Homemakers, including "housewives" and "househusbands," often aren't eligible for any kind of disability benefits through the Social Security Administration (SSA). When stay-at-home moms and dads don't qualify for disability, it's usually because they:
When a homemaker becomes disabled, it can create economic hardship for the family—especially if the working spouse dies and there's no other source of income.
Here's what you need to know about the Social Security benefits available to disabled homemakers and stay-at-home parents.
In addition to having a medical disability, the SSDI program requires that you have a substantial work history. To be insured, you must have worked long enough and recently and either:
You might have difficulty meeting the work history requirement if you're a full-time homemaker or stay-at-home parent. But you could still qualify for SSDI if both of the following are true:
SSDI is disability insurance, and the FICA taxes (or self-employment taxes) you pay are the premiums. Like most insurance policies, SSDI premiums protect you against future disability. So you'll likely have Social Security disability insurance coverage for several years after you quit working. (Learn more about how long Social Security disability coverage lasts.)
You might qualify for a "husband's or wife's" benefits using your spouse's work history if both of the following are true:
(But your eligibility for spousal benefits will end if you become eligible to receive significantly higher Social Security benefits on your own work record.)
You might also qualify for SSDI disability benefits using your spouse's work history if you have children younger than 16 (more below).
Some people who don't qualify for SSDI can qualify for SSI benefits. Because SSI is a needs-based program, you must meet certain strict income and asset limits to receive benefits. (20 CFR § 416.1100.)
If your spouse works and you have any assets, like checking and retirement accounts, you likely have too much money to qualify for SSI benefits. Learn more about the financial eligibility requirements for SSI.
If your spouse has become disabled and is eligible for SSDI benefits (or has died), you might qualify for mother's or father's benefits based on your spouse's earnings record. (20 C.F.R. § 404.330.) But to be eligible, all of the following must also be true:
The mother's or father's benefit is 75% of the disabled (or diseased) parent's SSDI or retirement benefit amount. If you were divorced from your deceased ex-spouse and meet all the above criteria, you're also eligible for mother's or father's benefits. (20 C.F.R. § 404.331.)
Learn more about the eligibility requirements for mother's or father's benefits.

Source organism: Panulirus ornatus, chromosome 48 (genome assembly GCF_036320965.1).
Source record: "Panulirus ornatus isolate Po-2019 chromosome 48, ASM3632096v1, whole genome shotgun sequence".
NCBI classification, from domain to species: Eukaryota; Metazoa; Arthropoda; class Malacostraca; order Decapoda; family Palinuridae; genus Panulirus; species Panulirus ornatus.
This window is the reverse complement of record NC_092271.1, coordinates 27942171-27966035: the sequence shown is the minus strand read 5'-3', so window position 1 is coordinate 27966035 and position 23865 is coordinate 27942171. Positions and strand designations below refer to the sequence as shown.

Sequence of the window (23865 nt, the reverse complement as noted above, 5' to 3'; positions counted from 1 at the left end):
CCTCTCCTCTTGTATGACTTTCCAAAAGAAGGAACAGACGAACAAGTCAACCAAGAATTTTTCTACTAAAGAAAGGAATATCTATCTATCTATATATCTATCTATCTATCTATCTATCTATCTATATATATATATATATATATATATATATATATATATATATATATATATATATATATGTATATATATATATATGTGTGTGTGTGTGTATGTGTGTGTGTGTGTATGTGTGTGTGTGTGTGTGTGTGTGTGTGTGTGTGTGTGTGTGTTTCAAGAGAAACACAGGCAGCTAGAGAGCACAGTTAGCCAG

If you're a widow (or widower) and your late spouse had a qualifying work history, you might be eligible for either Social Security survivor benefits or disabled widow(er) benefits.
In addition to mother's and father's benefits, Social Security offers two other types of benefits for surviving spouses:
The type of benefit you're eligible for depends on your age and health and whether you're caring for your deceased spouse's children.
You might be eligible for disabled widow(er) benefits based on your deceased spouse's work record. (20 C.F.R. § 404.335.) To qualify for DWB, at least one of the following must be true:
Also, you must have been married at least nine months before your spouse died—with some exceptions. (20 C.F.R. § 404.335(a)(2).) For instance, if you're the parent of your spouse's child (by birth or adoption), the nine-month marriage rule doesn't apply to you. Applying for disability can also give you access to Medicare.
Divorced spouses who meet these criteria might also be eligible for benefits. (For more information, see our article on survivor benefits for divorced spouses.)
Note that if you're over age 54, Social Security has special rules that can make it easier to qualify as disabled—even if you haven't worked in years. Learn more about qualifying for Social Security disability benefits when you're 55 or older.
If you're not disabled and not raising your spouse's child, you can receive survivor benefits based on your spouse's employment history starting at age 60. Social Security will use your age when you begin receiving benefits to determine your monthly payment amount.
If you're at least 60 years old but haven't reached full retirement age (66 or 67, depending on when you were born), you can choose to:
If you remarry after you turn 60, your benefits won't be affected. But if you remarry sooner, you could lose benefits (unless you're disabled).
Learn more about Social Security survivor benefits and disabled widow's benefits.
If your ex-spouse dies, you might be eligible for the same survivor benefits as if you had remained married. (20 C.F.R. § 404.336.) To qualify as a divorced spouse, all of the following must be true:
But you don't have to meet the 10-year marriage length requirement if you're caring for your ex-spouse's child and the child is younger than 16 or disabled and receiving SSDI benefits based on your ex's work record. This exception only applies when the child is your ex-spouse's biological or legally adopted child. For more information, see our article on survivor benefits for divorced spouses.
Updated September 20, 2023